2—How it all began: teenagers looking for religion.
10—Between the first missionary discussion and my baptism, several moments will forever stand out for me.
#10—Doubts—This one might be the odd one out, but doubting helped me convert properly. Like the fifth discussion—on being Christlike—which dealt with sacrifices, from fasting—not an issue, as I once fasted with Muslim friends for Ramadan and fasted for special occasions—to tithing. I planned to get baptised. I had to press on, and pray. But I proceeded carefully and asked the missionaries many questions. Despite my testimony and a strong desire to join the Church, I wanted to make sure I understood everything before committing to anything.
#9—Elder Larson—Patrick’s replacement. Newish to the mission field, his French was still broken but he made up for it with his strong presence and an open face that could not hide his kind nature and a killing sense of humour. One look and I knew he was intelligent, caring and spiritual. I soon found out he was humble and honest too. Despite his being light-hearted there was a real depth to him. You could talk to him. And for the next five discussions I felt relaxed and learned in that trusting atmosphere he helped create. I didn’t know it then—I would have never believed it if someone had told me—but he’s still one of my best friends. Had I known it back then, this scene would be higher in the list.
#8—Three Pages—At the start of one discussion, Elder Garant gave me three sheets of paper covered with drawings and quotes because of a question I had asked about the pre-existence, the degrees of glory and Christ as ‘creator’. He had gone through the trouble of putting this together for me. I still have those pages.
#7—Fourth Discussion—I was deeply touched during the discussion about eternal families and eternal progression when Elder Larson mentioned his late father. He knew families could be together forever. He had faith in that.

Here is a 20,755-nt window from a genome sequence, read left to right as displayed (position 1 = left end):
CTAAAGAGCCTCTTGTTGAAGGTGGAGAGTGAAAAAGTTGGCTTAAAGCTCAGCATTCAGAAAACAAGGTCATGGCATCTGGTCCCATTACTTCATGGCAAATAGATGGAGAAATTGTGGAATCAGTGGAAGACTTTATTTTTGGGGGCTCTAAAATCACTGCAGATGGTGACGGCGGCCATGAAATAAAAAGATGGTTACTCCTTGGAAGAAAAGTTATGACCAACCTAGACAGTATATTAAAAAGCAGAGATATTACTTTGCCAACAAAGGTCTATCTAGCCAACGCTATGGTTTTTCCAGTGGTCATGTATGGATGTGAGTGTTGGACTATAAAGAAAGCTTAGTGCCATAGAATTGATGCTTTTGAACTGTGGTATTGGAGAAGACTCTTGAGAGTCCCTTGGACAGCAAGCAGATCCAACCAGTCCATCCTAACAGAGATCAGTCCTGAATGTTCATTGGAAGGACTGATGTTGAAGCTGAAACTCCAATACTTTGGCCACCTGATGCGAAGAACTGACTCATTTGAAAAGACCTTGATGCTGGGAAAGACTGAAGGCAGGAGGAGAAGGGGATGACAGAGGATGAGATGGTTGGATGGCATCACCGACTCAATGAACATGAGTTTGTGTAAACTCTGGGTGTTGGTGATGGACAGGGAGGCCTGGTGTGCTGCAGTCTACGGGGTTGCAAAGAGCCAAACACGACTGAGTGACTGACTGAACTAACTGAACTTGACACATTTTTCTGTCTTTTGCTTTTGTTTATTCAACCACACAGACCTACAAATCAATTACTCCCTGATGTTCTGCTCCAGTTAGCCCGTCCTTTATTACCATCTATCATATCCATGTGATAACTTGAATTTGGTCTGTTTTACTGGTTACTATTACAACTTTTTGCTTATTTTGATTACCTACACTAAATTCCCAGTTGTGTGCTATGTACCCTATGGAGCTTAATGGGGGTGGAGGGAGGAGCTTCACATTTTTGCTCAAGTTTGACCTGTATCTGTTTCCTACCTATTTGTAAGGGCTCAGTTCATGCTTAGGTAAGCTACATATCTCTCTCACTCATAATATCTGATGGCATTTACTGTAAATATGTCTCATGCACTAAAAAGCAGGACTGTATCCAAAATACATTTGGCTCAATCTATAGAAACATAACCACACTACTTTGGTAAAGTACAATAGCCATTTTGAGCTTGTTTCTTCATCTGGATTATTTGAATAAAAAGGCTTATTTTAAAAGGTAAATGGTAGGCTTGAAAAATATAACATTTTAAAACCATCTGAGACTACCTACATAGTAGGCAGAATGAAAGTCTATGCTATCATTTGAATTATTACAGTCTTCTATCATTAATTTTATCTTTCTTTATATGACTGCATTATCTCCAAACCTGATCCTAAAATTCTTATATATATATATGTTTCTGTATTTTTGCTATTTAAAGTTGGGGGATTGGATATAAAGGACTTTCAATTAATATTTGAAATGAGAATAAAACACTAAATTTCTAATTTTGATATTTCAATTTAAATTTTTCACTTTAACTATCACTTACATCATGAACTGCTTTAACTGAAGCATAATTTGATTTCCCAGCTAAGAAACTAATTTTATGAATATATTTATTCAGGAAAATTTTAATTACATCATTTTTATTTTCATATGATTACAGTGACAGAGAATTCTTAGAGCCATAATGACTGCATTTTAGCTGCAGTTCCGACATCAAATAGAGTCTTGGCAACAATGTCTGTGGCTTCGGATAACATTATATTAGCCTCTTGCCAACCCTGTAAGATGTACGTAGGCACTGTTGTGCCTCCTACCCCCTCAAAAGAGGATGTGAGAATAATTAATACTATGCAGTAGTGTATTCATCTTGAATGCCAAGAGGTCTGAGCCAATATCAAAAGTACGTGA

#6—First Meetings—I walked to town as not all buses were running. It took about 50 minutes. I didn’t care. I did it again the following Sunday. I hadn’t gone to any church service since the time I used to take myself to the local Catholic church—only 10 minutes down the road—when I was about 10. I can still feel the excitement and the warm morning sun.
#5—First Sacrament Meeting—That’s the main part of the Mormon church service. I enjoyed my first Priesthood meeting—about the spirit world, which related the information that I had read in some famous 19th century French spiritualist writings a couple of years before. But that Sacrament meeting is the scene that stands out—the speeches, the atmosphere in that apartment opposite the high court and its columns and statues of lions, I can still see it all. And I recall the genuine faith of members, their devotion to God and how comfortable I felt among them. I still have fond feelings for them. Some of them became close friends for years. The branch (then ward)—the congregation—became a family. I miss them.
#4—The Beer—One night out with some friends I had made while on holiday at a summer camp years prior. It was quite a big group of us in the nicest square in town. I drank two gulps of my beer and I put it down. I didn’t feel like drinking alcohol anymore. It was before I committed to respect the Word of Wisdom—the LDS health and diet code that forbids alcohol. While I was LDS, it never was an issue for me. That night I felt like I was a Mormon already. I remember telling friends about it on another occasion while playing pool in one of the bars.